Tag Archives: publishing

Third Time Isn’t Always a Charm

The Third Time Wasn't the Charm {New Faculty}

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The third time did not yield anything but a rejection. I have had no success with a manuscript and finally said “enough” this week, throwing in the proverbial towel on it. The journal I sent it to was still not happy with the format and syntax on it, so I paid an editor to work on it. It got sent back again and you know what?

I’m over it.

Completely over it.

It was not an article I wanted to produce but was asked to and then told that they project had “changed direction” several times over. I’m taking this one as a ‘sign from above’ that I just need to drop it and walk away. I’m not making excuses, I could NOT FIND THE ERRORS. I hired an editor. They fixed everything they could find and it simply wasn’t up to par. I’m over it. *Let’s out a sigh of relief* I sent a note to the other authors on it, saying that it had been pushed back again and I would not pursue it again.

I share this not to not take blame or to just “let it go” but because as a young scholar, sometimes we need to be reminded that not every manuscript will be publishing gold. People don’t talk about their rejection rate, they only discuss their CV lines. I’m here to tell you: rejection is more popular than acceptance.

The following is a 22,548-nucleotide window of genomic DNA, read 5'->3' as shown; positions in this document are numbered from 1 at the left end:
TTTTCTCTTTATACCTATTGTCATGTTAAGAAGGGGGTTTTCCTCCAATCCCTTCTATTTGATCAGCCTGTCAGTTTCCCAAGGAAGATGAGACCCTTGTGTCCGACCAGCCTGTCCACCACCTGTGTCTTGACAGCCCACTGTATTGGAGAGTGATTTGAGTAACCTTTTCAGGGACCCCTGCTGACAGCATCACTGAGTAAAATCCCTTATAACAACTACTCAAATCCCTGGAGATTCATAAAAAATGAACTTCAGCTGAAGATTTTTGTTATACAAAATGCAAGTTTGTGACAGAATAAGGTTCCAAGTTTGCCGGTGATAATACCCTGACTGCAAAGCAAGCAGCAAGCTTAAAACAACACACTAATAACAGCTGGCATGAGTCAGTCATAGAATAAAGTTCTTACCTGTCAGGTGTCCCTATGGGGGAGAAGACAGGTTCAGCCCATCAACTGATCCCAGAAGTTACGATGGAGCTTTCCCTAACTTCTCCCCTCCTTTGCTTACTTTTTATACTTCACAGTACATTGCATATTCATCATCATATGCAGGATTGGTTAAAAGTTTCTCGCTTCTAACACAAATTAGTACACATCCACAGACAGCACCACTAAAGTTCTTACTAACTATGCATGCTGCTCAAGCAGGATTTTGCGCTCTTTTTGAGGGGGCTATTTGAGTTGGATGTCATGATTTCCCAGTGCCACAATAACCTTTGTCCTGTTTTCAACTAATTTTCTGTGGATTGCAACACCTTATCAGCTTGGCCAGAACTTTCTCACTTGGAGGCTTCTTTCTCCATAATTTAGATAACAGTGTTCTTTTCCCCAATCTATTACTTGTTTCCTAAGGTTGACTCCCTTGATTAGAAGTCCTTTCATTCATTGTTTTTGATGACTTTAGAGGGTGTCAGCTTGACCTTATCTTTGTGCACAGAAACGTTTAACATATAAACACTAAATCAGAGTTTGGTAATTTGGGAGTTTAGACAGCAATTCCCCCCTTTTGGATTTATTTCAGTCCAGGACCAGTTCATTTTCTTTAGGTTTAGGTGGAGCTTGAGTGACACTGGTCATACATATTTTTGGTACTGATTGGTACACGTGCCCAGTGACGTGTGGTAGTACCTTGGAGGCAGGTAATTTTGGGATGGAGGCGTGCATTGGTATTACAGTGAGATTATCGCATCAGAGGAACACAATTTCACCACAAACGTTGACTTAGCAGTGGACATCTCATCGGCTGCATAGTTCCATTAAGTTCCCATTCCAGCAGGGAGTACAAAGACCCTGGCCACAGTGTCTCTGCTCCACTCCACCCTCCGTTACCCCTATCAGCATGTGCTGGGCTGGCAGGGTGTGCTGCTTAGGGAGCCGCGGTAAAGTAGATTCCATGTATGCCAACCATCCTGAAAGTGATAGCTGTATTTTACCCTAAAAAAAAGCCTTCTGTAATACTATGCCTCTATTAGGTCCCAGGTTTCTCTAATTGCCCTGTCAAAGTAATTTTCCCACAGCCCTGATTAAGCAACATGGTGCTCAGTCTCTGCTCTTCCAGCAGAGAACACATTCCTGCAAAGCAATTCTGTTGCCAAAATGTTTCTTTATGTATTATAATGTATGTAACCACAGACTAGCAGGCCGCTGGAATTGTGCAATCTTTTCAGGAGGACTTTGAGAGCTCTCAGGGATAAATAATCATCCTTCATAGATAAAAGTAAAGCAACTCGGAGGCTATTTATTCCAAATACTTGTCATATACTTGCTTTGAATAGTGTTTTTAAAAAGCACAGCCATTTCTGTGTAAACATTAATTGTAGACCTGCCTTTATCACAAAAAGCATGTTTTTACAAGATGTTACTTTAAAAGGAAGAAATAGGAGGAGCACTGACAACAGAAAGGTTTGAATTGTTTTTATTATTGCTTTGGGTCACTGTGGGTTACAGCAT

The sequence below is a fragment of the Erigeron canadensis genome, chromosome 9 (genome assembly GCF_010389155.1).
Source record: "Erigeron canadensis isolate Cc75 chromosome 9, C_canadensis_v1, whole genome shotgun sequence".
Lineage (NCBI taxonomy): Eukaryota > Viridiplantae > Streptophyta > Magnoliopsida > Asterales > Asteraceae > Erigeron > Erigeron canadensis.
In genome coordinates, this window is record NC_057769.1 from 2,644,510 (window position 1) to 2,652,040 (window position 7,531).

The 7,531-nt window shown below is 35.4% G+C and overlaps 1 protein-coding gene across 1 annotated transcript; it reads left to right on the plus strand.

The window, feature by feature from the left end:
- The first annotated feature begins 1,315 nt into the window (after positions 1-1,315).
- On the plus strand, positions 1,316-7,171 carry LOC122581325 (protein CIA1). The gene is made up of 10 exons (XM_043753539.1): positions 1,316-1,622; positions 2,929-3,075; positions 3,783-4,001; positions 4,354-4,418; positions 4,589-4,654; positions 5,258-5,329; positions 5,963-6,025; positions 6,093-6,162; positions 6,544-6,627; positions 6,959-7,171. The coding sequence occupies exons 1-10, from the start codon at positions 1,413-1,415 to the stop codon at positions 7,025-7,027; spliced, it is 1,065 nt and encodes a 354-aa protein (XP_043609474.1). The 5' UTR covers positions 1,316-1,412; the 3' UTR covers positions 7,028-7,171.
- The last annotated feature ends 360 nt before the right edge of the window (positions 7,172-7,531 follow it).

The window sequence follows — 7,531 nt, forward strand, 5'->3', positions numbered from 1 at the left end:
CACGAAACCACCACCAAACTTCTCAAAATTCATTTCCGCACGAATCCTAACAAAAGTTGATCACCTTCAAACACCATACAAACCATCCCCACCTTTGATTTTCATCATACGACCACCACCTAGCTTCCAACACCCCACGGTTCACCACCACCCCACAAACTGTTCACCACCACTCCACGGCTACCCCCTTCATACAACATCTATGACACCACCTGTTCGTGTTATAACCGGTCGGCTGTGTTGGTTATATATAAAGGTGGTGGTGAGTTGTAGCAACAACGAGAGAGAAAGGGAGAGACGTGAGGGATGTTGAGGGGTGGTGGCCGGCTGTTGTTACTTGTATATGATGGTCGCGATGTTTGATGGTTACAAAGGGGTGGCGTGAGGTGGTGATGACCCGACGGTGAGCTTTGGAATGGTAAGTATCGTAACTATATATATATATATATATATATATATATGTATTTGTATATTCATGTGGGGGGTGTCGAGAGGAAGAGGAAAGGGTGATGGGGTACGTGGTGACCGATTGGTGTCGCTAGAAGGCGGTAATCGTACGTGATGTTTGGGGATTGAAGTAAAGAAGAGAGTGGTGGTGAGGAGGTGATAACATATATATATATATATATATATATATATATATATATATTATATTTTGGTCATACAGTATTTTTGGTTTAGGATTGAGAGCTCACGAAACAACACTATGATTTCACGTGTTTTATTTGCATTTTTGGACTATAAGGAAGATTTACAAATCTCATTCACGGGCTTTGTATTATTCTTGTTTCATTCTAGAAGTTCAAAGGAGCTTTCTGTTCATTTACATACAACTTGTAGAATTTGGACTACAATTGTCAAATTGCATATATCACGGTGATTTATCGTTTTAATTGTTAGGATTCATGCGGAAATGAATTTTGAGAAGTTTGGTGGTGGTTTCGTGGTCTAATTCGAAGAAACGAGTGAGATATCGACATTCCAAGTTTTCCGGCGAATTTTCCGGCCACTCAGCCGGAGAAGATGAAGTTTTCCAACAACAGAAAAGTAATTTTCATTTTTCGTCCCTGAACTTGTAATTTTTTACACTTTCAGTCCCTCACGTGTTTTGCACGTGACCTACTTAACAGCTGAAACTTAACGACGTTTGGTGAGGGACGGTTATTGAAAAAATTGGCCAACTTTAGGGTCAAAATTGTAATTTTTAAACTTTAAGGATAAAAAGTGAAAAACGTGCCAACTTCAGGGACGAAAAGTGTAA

I was having coffee with one of my mentors and we were lamenting about publications and her response was given amidst laughter, “oh dear, if I put the rejects against the acceptances, I’ll never be at .500.” Ain’t that the truth?

This manuscript will remain in the folder in my dropbox account. Maybe I’ll use it one day for parts, like an old car, but for now, it will rest there. The money I spent getting it edited was not wasted, I don’t consider it a loss, but I do consider it closed as a viable publication for that journal. I’d love to shop it to another journal, but at this point in the semester, I don’t have the time to do that and my undergraduate researchers are all very green and this would take more teaching time than it would be worth. I’ll tackle that task on another day.

I’m not giving up or giving in. I’m accepting it for what it was. An exercise in writing, the opportunity to be a better writer, and learn that not every manuscript is a winner. Until next time…

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To Be or Not To Be: First Author

Being First Author | New Faculty

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My calendar year is quickly coming to a close and while I’m sure yours is too, it’s always nice to take some stock of the old CV and see where I’ve been, what I’ve done, and what I’d like to do for myself in terms of beefing it up for the upcoming calendar year. Why do I do calendar years instead of academic years? I like giving myself the extra time during summer to publish! 🙂 There’s really no other rhyme or reason behind it so if you were looking for some philosophical answer, you’re not going to get one.

After reviewing my personal benchmarks, I’m pretty pleased with how the calendar year progressed for me, both personally and professionally in terms of my CV. I cannot complain at this point, unless I can say one thing about the amount of leftover side effects two weeks of the flu/sinus infection are having on my body. Can it just stop already?  Spending almost two weeks in sickness dormancy gave me lots of time to sleep, watch netflix, and review things that I’d let fall to the wayside. This was one of them.

Other than that, I’m in good shape on paper. The three boxes of tissues I’ve used the past two weeks would disagree.